Tend.ai, a Bend-based robotics software startup, has pivoted from the original premise of the company to focus on predictive maintenance for industrial manufacturing, says CEO and co-founder James Gentes.
The company started in 2016 with the idea that it was going to change the way people program robots. The original co-founders–James, Robert Kieffer and Mark Silliman–developed software that essentially allowed robot arms to train themselves on tasks, such as minding 3D printers.
However, James says the team realized that while the software is useful, most robots are currently programmed by systems integrators before a company puts them to use. But the experience in the space revealed to the team that many large companies don’t have a way of monitoring robots that were in the factory.
“Many of the robots aren’t connected to a network,” James says. So the team pivoted to create software that helps companies know earlier when a manufacturing robot is going to fail and give them the chance to proactively address the issue. Preventative maintenance on these expensive bots can save manufacturers the time and high costs of responding to a robot after it’s failed in some manner.
The shift represented a big change for Tend, and it was one of a few that the company has navigated over the past six months. During the process, co-founder Mark decided he wanted to pursue his interest in autonomous vehicles and stepped down from his position as CEO. He now works at Zoox, an automative startup that’s developing self-driving technology–and “rethinking the car altogether,” according to Bloomberg.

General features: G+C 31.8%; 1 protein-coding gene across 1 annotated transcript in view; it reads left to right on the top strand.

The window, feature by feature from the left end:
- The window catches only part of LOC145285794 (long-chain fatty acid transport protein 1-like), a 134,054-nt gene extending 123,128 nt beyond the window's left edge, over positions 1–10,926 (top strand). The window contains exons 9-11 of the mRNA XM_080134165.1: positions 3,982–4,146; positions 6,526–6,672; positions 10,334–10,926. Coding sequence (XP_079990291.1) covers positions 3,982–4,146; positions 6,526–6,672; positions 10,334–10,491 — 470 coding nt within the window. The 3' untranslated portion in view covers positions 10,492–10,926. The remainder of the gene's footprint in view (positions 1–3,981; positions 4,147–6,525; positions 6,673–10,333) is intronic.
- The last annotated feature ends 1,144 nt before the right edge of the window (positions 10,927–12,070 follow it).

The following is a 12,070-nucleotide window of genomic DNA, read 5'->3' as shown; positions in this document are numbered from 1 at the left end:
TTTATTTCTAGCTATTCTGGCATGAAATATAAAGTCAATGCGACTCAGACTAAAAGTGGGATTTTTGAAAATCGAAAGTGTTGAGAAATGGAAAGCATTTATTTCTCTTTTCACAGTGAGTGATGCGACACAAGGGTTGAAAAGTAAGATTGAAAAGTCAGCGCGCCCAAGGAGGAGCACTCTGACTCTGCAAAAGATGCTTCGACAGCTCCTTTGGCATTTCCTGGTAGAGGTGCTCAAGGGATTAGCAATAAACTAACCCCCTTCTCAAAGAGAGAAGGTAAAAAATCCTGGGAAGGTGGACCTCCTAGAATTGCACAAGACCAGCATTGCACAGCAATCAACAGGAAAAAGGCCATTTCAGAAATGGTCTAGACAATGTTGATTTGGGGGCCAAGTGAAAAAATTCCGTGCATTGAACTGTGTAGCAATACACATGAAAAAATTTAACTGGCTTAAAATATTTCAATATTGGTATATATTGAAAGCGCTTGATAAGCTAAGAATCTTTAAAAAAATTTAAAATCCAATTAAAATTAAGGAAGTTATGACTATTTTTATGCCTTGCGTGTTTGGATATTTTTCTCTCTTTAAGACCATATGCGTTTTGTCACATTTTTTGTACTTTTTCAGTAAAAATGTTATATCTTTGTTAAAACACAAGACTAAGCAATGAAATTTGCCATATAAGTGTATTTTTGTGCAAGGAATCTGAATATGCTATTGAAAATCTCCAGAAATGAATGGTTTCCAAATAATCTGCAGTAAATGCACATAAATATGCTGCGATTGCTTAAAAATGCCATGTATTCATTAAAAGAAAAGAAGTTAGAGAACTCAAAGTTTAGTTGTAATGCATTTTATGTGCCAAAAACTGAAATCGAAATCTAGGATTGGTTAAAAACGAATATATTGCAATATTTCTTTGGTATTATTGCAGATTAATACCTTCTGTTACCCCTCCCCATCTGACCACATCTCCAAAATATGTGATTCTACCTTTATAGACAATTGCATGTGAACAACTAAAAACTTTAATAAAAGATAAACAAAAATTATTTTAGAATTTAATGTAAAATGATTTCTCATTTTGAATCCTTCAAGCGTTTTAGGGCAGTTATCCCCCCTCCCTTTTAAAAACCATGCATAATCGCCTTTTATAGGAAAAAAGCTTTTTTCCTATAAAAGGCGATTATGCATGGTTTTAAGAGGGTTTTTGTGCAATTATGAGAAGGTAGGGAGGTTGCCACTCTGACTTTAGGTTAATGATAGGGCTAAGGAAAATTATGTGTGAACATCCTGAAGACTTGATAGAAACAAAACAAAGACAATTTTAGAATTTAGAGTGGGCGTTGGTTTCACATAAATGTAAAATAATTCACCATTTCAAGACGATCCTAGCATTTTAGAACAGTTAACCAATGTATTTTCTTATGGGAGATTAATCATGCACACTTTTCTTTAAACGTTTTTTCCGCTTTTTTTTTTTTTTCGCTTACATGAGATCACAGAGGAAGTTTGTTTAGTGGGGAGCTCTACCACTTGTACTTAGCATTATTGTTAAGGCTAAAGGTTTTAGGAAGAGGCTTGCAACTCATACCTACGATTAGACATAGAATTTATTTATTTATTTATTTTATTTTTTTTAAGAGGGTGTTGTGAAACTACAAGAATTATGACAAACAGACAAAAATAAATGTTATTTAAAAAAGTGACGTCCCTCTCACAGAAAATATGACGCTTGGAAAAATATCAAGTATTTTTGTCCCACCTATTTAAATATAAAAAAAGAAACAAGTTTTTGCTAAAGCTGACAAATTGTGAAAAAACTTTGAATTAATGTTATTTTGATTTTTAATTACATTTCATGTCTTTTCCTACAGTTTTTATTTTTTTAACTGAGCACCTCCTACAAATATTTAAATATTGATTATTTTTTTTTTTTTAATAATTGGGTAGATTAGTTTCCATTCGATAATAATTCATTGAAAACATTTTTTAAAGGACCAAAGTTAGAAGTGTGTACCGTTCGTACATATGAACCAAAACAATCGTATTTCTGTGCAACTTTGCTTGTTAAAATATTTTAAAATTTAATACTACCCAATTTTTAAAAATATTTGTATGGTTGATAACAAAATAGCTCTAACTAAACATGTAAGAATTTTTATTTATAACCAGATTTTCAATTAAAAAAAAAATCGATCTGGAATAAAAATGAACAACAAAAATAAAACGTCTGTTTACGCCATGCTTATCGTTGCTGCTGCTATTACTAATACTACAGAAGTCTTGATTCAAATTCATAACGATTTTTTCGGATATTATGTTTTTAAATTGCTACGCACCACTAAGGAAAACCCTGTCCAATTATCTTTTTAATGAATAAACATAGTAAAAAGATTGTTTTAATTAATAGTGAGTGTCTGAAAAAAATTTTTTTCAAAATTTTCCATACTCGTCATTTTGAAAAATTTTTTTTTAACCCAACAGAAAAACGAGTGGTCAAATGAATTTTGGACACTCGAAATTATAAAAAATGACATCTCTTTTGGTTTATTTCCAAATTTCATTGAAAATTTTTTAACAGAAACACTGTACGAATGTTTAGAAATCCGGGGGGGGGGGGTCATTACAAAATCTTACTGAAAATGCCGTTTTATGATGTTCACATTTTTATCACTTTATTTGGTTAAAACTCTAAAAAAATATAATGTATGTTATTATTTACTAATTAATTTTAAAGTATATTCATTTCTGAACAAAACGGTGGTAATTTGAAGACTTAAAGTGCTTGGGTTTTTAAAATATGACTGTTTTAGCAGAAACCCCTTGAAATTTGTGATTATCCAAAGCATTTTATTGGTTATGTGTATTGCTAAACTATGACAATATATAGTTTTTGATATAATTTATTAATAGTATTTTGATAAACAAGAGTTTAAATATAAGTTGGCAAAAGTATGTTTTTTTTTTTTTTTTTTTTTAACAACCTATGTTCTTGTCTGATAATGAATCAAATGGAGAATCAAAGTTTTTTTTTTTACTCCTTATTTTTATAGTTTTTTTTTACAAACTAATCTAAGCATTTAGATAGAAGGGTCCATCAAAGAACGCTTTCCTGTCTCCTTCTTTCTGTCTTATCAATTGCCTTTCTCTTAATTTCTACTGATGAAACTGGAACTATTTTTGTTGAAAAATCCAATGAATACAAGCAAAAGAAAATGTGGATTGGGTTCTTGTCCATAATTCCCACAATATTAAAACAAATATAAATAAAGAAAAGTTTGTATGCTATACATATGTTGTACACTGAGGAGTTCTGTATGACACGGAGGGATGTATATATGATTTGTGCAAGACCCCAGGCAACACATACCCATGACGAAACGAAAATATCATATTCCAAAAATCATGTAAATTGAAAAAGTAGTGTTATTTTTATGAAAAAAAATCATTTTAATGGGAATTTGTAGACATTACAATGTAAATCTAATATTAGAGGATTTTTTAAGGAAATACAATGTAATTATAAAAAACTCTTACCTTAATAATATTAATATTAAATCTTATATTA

The Tend team then brought on Stephen Sickler as its new president and COO. James stepped into the CEO position. Stephen has deep experience with B2B software sales, previously leading sales and marketing organizations at early stage startups such as Tivoli Systems as well as helming high growth divisions within larger companies such as SAP, OpenText, BEA, PeopleSoft/Oracle and IBM.
The startup counts GE Appliances as its customer, and is pitching a pilot program within a Toyota manufacturing plant. The startup journey is rarely a straight line from idea to success in the market. James says he’s excited about the company’s pivot and feels optimistic about the future. “We’ve talked to more systems integrators, who are our customers, in the last six weeks than we have in the previous six months,” he says.
He adds that the company has a good set of “customer driven features” that they’re building. They’ve also made some significant tech changes including transitioning to Raspberry Pi to lower the cost of the hardware they were using. James hopes that within the next half year, the company will be piloting inside Toyota and deploying to another dozen customers.
Keep us posted Tend — we’re hoping the same!
You can reach Kelly by email at [email protected].
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